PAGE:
The Mists of Avalon

I read this book because I was reading the comments on Jezebel and someone made the comment that this book makes reference to following the matriarchal line rather than the patriarchal line as that is the only way you can be certain to knowing the line of succession. Therefore, I thought that this would be a feminist dystopia. I was wrong, but not disappointed.

The story, briefly, is a female reinterpretation and perspective of the Arthurian Legends and Tales, following Morgaine, a druid Priestess, and her brother King Arthur, along with other familiar characters of the legends, Guinevere, Lancelot, Merlin etc.

It shows an interesting perspective of the movement away from pagan and druid rituals to that of Christianity and the clash in these beliefs and a movement towards a more male dominated society. It is also so much more than this, it is an in-depth engrossing long tale – and I do love a long book, where you experience the frustration and drives of the characters and while you do take sides this shifts (or it did for me) throughout the novel – each side and person depicted is just as flawed as another, and the author’s trick of taking you outside each character and allowing you to see them from another’s point of view adds to the depth and subtlety of the novel.

There were parts where it dragged though, where I felt nothing was happening and was wishing that something, anything would work out the way a character wanted it. It is said, when writing that you should throw everything you have got at a character so the reader can see what the character is really made of, but sometimes even a little win would be a good thing. The fact that you see the main characters from practically their birth to death lends it a beautiful roundness and I didn’t need to worry or wonder “What happened next?” – even though that can be the best part of a novel sometimes.

If you enjoy fantasy fiction, this is definitely a good choice and I know I will be exploring some more of this author’s writing!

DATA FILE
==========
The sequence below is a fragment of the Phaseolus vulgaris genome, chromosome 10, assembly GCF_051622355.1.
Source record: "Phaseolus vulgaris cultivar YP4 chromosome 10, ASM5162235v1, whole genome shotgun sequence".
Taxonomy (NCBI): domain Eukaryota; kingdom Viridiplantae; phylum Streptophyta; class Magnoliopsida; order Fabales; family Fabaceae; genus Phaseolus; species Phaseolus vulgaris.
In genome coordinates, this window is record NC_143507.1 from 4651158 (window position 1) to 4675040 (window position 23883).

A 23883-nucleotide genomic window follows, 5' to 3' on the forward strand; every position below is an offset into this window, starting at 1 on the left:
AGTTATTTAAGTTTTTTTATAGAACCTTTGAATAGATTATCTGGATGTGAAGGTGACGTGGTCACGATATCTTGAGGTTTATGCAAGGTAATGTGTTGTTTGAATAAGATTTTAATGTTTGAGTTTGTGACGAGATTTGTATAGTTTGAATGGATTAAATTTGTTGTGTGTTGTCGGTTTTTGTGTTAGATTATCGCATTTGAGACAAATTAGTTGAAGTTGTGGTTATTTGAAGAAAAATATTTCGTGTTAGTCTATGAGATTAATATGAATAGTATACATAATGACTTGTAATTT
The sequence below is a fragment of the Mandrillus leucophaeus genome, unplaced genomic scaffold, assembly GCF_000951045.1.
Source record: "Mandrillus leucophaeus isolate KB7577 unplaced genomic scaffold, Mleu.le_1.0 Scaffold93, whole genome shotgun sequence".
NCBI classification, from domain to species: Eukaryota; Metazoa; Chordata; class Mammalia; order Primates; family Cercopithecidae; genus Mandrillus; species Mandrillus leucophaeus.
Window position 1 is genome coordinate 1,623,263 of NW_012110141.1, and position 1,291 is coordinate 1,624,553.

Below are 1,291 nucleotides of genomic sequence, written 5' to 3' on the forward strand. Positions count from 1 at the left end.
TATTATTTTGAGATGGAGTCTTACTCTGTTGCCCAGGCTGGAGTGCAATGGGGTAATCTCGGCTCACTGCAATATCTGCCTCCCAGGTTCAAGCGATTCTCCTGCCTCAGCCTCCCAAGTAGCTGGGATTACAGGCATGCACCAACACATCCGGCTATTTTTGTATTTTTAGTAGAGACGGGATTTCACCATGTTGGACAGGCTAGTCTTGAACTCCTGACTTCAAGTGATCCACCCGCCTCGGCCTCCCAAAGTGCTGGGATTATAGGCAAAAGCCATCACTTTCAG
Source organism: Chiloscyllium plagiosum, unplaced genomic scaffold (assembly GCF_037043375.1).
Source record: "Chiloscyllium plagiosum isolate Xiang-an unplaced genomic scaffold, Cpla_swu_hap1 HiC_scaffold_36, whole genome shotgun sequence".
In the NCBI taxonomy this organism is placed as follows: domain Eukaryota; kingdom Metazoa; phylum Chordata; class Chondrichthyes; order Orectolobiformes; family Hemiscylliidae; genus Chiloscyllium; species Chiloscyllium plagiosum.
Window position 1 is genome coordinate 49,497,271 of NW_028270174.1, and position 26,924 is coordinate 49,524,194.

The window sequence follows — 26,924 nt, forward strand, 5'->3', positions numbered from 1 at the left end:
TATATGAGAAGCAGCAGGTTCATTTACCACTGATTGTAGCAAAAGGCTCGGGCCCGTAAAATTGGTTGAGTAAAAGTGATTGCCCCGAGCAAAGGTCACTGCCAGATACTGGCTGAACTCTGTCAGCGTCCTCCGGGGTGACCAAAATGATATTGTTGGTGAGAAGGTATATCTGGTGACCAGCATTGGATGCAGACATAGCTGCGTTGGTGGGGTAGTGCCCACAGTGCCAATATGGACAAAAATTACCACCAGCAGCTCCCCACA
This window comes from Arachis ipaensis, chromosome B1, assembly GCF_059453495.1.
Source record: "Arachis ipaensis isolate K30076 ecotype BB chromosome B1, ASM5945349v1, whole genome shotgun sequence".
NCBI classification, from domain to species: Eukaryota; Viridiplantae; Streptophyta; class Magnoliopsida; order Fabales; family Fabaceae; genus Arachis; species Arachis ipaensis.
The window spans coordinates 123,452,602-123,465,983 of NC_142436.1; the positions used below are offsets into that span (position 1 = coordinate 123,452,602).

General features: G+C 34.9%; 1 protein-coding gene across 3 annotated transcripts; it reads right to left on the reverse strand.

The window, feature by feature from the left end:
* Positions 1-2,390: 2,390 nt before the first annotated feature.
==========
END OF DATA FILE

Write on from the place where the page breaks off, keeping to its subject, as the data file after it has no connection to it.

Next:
The Moth

I discovered The Moth podcast by accident. I downloaded it thinking it was something else, and I just fell in love with it very gradually and then all at once. I have a hellish commute and in the morning or after work I would look forward to listening to it as it helped me distract myself, feel better about myself and feel so much more optimistic about the future – hey, if these wonderful, amazing, introspective, heartbreaking, funny, unusual, unexpected things can happen to other people, they can happen to me too right?

So, when I discovered they were doing a book featuring the stories from The Moth, I was excited and downloaded it immediately. The first story did not disappoint, it was incredible and filled me with so much optimism, which was particularly needed after that particular day at work. I started ploughing through the stories thinking, if that is the first one, what can possibly come next?

Answer, not much. I felt that while many of the subsequent stories were fantastic, they seem to be lacking in comparison to the podcast, and also, some of the selection just weren’t good. Plus, having heard a fair few of the stories I ended up skipping a few in the book and a lot of them were in ‘The Guardian’, prior and after the release so I read some there too. I didn’t really feel as though I got much value for my money.

On a more positive note, most of the stories are excellent and really can uplift you and make your day that little bit more bearable. It does pull you into another world, and help you to experience things you might never even have imagined and generally I would recommend that you read this, even just to dip in and out of. However, it never quite reaches the lofty height of the podcast – which in itself can be a bit hit or miss – so I would recommend you just jump straight to there.